There are unique aspects of digital workspaces that can foster feelings of trust and connection remotely, but it’s harder than in-person. In an article in the June 2020 issue of Psychology Today, Sara Eckel overviews what can be lost in the digisphere to dehumanizing effect. “In our digital lives, it’s easier to turn away,” Eckel writes. “But each time we do, we lose our capacity for empathy.” It takes tips and tricks to game technology into working for and not against our collaborative natures. There are even aspects of remote environments that outperform in-person sessions, like ease of documentation. But it takes thoughtful design to create meaningful digital experiences.
One of my underlying goals in writing about remote work in this moment is to leverage my years of experience to benefit those facing the myriad of traumas of being alive at this time, those attempting to fundamentally change the way they work. My approach is to be a resource for people at a moment in time when the need is high while experience is low and to build on the body of documentation, frameworks, and approaches to remote work that keen thinkers will continue to aggregate and improve upon.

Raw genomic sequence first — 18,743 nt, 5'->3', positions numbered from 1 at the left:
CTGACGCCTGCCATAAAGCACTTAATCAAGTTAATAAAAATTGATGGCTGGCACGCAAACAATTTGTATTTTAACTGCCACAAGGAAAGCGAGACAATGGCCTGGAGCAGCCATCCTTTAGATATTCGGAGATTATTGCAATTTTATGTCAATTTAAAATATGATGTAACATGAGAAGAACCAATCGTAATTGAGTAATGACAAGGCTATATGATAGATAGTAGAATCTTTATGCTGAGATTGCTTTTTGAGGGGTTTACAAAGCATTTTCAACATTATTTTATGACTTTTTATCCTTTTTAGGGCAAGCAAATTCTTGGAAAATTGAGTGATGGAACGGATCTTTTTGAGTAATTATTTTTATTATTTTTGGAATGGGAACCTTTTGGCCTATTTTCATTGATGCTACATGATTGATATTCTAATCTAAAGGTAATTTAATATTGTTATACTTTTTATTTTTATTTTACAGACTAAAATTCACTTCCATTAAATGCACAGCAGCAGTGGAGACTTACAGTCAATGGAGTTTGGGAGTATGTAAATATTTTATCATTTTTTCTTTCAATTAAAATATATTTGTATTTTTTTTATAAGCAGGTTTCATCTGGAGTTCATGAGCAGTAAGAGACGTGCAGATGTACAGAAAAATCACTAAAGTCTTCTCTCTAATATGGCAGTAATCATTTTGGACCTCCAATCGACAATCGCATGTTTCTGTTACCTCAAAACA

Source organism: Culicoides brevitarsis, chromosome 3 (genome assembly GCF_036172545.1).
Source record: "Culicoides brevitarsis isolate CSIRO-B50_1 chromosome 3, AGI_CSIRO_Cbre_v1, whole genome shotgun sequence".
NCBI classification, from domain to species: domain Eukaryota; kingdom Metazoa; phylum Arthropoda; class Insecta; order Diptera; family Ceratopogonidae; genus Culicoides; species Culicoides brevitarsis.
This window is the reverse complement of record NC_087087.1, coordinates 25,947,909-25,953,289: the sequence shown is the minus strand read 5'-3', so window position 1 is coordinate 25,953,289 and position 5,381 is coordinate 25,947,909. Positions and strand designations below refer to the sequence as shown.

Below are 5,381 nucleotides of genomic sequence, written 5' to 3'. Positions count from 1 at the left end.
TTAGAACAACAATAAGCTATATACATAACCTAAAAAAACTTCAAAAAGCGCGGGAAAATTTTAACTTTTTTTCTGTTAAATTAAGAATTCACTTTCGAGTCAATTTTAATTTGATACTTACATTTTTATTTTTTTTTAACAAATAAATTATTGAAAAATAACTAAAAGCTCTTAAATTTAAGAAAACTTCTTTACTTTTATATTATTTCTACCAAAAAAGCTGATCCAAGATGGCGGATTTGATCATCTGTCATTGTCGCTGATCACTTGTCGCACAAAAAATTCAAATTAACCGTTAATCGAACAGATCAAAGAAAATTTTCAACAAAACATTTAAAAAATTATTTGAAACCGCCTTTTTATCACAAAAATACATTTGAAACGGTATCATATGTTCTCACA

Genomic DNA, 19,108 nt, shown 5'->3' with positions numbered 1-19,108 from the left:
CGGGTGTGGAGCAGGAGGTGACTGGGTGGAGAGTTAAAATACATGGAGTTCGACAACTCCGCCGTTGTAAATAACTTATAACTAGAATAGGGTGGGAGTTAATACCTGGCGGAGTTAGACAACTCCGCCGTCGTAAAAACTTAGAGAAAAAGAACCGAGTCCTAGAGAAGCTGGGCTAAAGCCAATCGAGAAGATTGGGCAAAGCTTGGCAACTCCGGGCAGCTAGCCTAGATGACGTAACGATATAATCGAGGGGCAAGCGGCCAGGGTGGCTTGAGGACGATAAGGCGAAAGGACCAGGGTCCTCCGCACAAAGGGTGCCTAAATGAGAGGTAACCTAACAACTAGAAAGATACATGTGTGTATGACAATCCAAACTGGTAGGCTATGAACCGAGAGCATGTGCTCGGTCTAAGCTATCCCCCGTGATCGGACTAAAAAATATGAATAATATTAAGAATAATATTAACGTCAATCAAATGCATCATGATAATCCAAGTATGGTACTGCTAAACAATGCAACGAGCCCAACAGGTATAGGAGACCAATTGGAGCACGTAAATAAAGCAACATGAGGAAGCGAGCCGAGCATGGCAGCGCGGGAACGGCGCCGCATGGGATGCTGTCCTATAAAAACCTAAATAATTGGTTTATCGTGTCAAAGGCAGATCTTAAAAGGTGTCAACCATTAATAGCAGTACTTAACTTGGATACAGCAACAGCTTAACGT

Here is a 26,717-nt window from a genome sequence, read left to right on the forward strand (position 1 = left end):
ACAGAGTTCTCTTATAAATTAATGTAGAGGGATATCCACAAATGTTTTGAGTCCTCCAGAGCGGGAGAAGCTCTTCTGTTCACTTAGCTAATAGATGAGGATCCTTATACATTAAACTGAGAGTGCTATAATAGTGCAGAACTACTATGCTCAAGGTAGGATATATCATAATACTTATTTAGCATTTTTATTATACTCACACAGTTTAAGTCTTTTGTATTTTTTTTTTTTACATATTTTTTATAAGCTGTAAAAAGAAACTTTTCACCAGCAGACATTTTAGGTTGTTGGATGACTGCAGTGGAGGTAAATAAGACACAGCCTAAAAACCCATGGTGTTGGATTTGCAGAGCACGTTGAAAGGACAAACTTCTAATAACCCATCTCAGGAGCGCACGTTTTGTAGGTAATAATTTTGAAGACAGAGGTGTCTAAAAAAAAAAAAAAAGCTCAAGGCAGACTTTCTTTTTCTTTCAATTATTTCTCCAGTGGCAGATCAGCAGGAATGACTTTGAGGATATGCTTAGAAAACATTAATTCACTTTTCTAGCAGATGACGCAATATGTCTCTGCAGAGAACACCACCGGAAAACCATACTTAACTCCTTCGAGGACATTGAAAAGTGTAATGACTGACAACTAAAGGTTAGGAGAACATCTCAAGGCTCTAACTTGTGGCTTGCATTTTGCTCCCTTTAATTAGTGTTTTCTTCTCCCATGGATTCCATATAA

With that in mind, here are some approaches that have allowed me to frame, learn, and make decisions in the remote teams I collaborate with and lead.
Should This Even Be a Remote Meeting?
As you look at the virtual road ahead, it’s likely that most industries will require and benefit from remote meetings. There are many challenges in going remote, but it shines a glaring light on ineffective, unnecessary in-person meetings. Additionally, the meeting norms of many in-person work cultures take on a notably different tone when remote, including poorly scoped agendas, back-to-back meetings, 5+ hr brainstorms, or no concrete action items.